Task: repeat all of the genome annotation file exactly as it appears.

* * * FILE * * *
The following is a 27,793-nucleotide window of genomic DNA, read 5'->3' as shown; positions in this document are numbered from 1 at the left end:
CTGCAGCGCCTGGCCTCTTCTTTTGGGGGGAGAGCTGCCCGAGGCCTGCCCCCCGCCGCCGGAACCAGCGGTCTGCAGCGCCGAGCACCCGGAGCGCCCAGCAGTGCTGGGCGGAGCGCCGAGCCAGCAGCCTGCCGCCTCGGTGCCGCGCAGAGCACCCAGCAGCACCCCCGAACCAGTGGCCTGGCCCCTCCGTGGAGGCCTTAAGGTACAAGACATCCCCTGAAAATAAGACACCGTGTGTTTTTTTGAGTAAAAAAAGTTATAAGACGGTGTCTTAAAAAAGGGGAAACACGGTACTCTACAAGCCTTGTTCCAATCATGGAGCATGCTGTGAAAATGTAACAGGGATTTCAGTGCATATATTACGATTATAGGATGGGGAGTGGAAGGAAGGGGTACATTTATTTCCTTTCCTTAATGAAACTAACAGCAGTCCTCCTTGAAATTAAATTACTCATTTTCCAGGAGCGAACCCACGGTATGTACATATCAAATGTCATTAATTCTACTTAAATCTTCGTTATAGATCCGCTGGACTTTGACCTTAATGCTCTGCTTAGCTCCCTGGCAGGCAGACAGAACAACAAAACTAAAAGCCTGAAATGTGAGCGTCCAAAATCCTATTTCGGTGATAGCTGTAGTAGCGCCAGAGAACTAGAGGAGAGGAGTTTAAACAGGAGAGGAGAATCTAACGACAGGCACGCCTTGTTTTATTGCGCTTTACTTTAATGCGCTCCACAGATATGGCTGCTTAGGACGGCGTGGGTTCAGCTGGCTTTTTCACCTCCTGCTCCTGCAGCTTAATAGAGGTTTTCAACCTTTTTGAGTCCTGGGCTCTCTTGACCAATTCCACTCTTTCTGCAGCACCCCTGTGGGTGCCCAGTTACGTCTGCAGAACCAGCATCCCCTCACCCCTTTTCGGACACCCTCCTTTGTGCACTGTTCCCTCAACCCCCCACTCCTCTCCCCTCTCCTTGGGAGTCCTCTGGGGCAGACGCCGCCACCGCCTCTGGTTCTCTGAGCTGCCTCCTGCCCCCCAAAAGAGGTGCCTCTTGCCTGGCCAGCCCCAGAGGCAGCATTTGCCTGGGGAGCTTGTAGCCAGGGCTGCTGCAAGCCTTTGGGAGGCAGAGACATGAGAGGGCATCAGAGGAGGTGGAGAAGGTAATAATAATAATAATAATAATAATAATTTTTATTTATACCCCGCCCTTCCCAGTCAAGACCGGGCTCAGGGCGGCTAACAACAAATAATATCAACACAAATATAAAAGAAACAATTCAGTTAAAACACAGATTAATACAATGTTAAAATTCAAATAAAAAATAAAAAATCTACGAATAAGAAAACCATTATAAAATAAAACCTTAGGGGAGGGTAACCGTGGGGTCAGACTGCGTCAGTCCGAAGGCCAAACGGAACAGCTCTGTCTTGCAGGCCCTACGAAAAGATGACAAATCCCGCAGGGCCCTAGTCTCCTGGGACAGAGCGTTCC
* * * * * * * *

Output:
The following is a 27,793-nucleotide window of genomic DNA, read 5'->3' as shown; positions in this document are numbered from 1 at the left end:
CTGCAGCGCCTGGCCTCTTCTTTTGGGGGGAGAGCTGCCCGAGGCCTGCCCCCCGCCGCCGGAACCAGCGGTCTGCAGCGCCGAGCACCCGGAGCGCCCAGCAGTGCTGGGCGGAGCGCCGAGCCAGCAGCCTGCCGCCTCGGTGCCGCGCAGAGCACCCAGCAGCACCCCCGAACCAGTGGCCTGGCCCCTCCGTGGAGGCCTTAAGGTACAAGACATCCCCTGAAAATAAGACACCGTGTGTTTTTTTGAGTAAAAAAAGTTATAAGACGGTGTCTTAAAAAAGGGGAAACACGGTACTCTACAAGCCTTGTTCCAATCATGGAGCATGCTGTGAAAATGTAACAGGGATTTCAGTGCATATATTACGATTATAGGATGGGGAGTGGAAGGAAGGGGTACATTTATTTCCTTTCCTTAATGAAACTAACAGCAGTCCTCCTTGAAATTAAATTACTCATTTTCCAGGAGCGAACCCACGGTATGTACATATCAAATGTCATTAATTCTACTTAAATCTTCGTTATAGATCCGCTGGACTTTGACCTTAATGCTCTGCTTAGCTCCCTGGCAGGCAGACAGAACAACAAAACTAAAAGCCTGAAATGTGAGCGTCCAAAATCCTATTTCGGTGATAGCTGTAGTAGCGCCAGAGAACTAGAGGAGAGGAGTTTAAACAGGAGAGGAGAATCTAACGACAGGCACGCCTTGTTTTATTGCGCTTTACTTTAATGCGCTCCACAGATATGGCTGCTTAGGACGGCGTGGGTTCAGCTGGCTTTTTCACCTCCTGCTCCTGCAGCTTAATAGAGGTTTTCAACCTTTTTGAGTCCTGGGCTCTCTTGACCAATTCCACTCTTTCTGCAGCACCCCTGTGGGTGCCCAGTTACGTCTGCAGAACCAGCATCCCCTCACCCCTTTTCGGACACCCTCCTTTGTGCACTGTTCCCTCAACCCCCCACTCCTCTCCCCTCTCCTTGGGAGTCCTCTGGGGCAGACGCCGCCACCGCCTCTGGTTCTCTGAGCTGCCTCCTGCCCCCCAAAAGAGGTGCCTCTTGCCTGGCCAGCCCCAGAGGCAGCATTTGCCTGGGGAGCTTGTAGCCAGGGCTGCTGCAAGCCTTTGGGAGGCAGAGACATGAGAGGGCATCAGAGGAGGTGGAGAAGGTAATAATAATAATAATAATAATAATAATTTTTATTTATACCCCGCCCTTCCCAGTCAAGACCGGGCTCAGGGCGGCTAACAACAAATAATATCAACACAAATATAAAAGAAACAATTCAGTTAAAACACAGATTAATACAATGTTAAAATTCAAATAAAAAATAAAAAATCTACGAATAAGAAAACCATTATAAAATAAAACCTTAGGGGAGGGTAACCGTGGGGTCAGACTGCGTCAGTCCGAAGGCCAAACGGAACAGCTCTGTCTTGCAGGCCCTACGAAAAGATGACAAATCCCGCAGGGCCCTAGTCTCCTGGGACAGAGCGTTCC